What is an Earned Secure Attachment?
Parents unconsciously use empathy, bonding and reflection to regulate an infants fear, anxiety and shame, and calm the firing of the amygdala, helping the infant to discover who they are by being seen and accepted first. These attachment patterns are a crucial part of development. Before consciousness develops, the parent is modifying and regulating the emotions of the baby through their own pre-frontal cortex. The baby is “borrowing” the pre-frontal cortex functioning of the parent to regulate their own emotions and gaining reflections of who they are from the parent to develop the internal working models of who they are in relation to another. The baby can begin to begin to have self-awareness, self-reflection, and to regulate their emotions on their own as the pre-frontal cortex develops from these experiences. Research has shown that most functions of the pre-frontal cortex are outcomes of secure attachment and that all functions of the pre-frontal cortex are strengthened in mindfulness practice (Graham, 2010).
Neural integration creates coherence in mind and narrative; this can happen when we make sense of our lives, altering our attachment status and gaining “earned secure” attachment (Siegel, 2007).
Earned secure attachment: According to Mary Main, (1995) the primary characteristics of “earned secure attachment” are metacognitional and integrative thinking. This includes the capacity to elaborate a theory of the other’s mind, decentralising, the ability to reflect on one’s mental states, and the establishment of a sense of mastery and personal efficacy. Secure attachment allows the individual to feel safe deconstructing childhood events, cognitions, and affective responses and reconsidering conclusions, then and now. The state of mind reflecting secure attachment includes:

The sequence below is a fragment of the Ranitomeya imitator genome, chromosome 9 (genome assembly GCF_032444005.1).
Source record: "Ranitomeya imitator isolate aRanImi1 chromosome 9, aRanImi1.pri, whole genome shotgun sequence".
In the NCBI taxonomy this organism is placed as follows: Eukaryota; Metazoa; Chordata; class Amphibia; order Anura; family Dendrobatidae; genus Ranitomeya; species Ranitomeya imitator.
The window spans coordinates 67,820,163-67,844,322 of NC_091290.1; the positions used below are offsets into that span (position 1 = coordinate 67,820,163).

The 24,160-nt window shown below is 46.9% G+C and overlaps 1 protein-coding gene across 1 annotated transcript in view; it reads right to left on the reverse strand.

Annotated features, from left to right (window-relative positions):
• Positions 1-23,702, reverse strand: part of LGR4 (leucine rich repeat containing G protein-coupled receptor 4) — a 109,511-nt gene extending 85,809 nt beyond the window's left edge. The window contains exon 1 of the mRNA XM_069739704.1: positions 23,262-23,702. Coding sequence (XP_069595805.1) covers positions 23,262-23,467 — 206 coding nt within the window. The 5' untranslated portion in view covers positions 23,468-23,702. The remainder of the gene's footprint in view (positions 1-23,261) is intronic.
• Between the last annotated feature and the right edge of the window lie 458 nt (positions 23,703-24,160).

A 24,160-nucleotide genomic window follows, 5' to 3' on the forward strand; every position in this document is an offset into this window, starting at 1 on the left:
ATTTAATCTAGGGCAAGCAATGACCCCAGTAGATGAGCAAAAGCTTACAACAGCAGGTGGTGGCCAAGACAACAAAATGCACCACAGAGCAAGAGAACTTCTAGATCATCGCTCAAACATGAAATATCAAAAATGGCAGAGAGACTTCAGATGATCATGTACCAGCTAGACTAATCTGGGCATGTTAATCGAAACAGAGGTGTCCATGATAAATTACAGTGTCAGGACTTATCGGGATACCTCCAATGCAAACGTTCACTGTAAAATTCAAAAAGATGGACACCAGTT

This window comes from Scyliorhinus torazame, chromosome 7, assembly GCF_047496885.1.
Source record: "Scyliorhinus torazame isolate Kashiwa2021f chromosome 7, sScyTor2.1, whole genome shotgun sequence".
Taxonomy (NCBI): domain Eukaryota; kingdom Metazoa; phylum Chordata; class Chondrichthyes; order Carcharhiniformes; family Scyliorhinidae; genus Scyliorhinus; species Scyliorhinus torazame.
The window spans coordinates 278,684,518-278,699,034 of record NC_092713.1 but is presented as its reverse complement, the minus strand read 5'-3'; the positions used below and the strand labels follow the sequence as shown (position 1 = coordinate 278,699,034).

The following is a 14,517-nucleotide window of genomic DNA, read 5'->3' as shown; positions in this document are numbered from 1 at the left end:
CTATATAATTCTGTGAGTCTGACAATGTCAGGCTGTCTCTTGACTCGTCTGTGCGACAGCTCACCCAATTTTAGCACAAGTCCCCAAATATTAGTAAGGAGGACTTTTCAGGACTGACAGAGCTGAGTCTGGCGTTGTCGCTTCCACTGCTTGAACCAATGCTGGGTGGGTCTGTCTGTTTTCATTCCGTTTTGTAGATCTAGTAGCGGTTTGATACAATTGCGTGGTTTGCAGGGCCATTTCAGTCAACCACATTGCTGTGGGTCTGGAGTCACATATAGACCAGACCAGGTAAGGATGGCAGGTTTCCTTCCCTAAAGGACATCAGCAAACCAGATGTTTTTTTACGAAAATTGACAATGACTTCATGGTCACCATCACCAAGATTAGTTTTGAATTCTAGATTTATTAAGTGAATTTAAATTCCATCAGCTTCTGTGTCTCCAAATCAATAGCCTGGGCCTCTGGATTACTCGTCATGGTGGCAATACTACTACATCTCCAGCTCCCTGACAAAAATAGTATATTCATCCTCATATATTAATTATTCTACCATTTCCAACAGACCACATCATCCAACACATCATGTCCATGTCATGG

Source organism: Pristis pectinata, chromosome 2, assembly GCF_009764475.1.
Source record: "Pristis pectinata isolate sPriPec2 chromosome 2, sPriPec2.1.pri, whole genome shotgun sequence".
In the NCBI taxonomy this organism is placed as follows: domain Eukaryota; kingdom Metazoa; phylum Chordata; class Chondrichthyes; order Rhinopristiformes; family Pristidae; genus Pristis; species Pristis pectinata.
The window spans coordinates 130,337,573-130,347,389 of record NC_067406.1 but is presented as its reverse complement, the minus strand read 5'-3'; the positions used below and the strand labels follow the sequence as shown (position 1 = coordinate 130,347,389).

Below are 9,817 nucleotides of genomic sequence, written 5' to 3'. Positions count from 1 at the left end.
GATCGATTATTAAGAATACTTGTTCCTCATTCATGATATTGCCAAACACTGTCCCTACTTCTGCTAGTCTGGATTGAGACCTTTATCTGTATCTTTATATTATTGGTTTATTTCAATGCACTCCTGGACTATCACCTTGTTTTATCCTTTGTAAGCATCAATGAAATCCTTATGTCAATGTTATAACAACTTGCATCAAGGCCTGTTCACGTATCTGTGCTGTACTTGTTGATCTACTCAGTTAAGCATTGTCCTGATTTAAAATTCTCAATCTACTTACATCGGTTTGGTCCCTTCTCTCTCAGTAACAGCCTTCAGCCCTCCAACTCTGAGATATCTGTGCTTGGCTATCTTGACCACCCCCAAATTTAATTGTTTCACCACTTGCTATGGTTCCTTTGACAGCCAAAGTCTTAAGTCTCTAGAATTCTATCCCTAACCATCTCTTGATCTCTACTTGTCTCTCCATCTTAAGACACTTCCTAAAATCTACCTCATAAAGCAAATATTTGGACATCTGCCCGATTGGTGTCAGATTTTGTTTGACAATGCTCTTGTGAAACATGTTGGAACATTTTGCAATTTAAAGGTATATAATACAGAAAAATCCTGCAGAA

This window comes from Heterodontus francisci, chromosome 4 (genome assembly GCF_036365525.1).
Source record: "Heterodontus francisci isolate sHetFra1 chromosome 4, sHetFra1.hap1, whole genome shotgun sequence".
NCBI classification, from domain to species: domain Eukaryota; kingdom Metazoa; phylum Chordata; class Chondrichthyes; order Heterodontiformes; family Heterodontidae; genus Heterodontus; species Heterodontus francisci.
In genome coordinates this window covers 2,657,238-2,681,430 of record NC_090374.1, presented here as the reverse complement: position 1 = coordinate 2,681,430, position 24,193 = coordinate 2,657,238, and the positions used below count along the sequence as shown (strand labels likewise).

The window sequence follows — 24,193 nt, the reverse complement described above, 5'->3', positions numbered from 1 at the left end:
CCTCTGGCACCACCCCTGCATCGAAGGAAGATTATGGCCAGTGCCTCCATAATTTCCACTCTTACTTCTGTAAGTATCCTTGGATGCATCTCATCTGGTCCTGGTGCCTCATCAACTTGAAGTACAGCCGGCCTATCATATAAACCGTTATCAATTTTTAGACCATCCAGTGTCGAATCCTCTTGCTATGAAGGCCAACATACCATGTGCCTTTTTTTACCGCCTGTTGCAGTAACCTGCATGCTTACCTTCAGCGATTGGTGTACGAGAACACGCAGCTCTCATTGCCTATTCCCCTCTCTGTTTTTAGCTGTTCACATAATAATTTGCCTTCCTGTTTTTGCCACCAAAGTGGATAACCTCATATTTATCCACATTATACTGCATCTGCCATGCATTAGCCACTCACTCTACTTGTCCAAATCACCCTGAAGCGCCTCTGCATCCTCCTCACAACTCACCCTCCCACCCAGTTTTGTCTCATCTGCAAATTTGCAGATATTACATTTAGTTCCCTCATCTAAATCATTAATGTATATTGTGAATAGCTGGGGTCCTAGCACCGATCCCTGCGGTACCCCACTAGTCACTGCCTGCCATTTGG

Coherence – “being truthful and succinct, having relevant narratives with a steady flow of ideas, intent, thoughts and feelings that are clear, truthful, consistent, plausible and complete. Coherence comprises:
(1) orientation – a clear setting out of the context and participants in a story,
(2) structure – events that are connected over time and in terms of causes,
(3) affect – the story contains feelings and evaluations about the events, and
(4) integration – the events, feelings, and meaning are connected together. In contrast, anorexic clients typically begin by describing the family as happy, problem-free, well-behaved and content, despite evidence to the contrary.” (Schwartz, n.d.)
Collaboration – when one values attachment relationships and experiences.
Consistency – becoming aware of different and divergent internal states and reflecting on the origins and divergent defenses, schemas, and emotions of the self and others. Being able to witness their own experience with compassion rather than shame resulting in a commitment to self-care and self-protection while maintaining healthy boundaries with others. The spiritual function of life becomes growth, play, and responsibility, along with self-forgiveness.
Reflectivity – the ability of being able to reflect on experiences and form ideas about others’ internal states – the feelings, intentions, needs, and explanations that guided actions.
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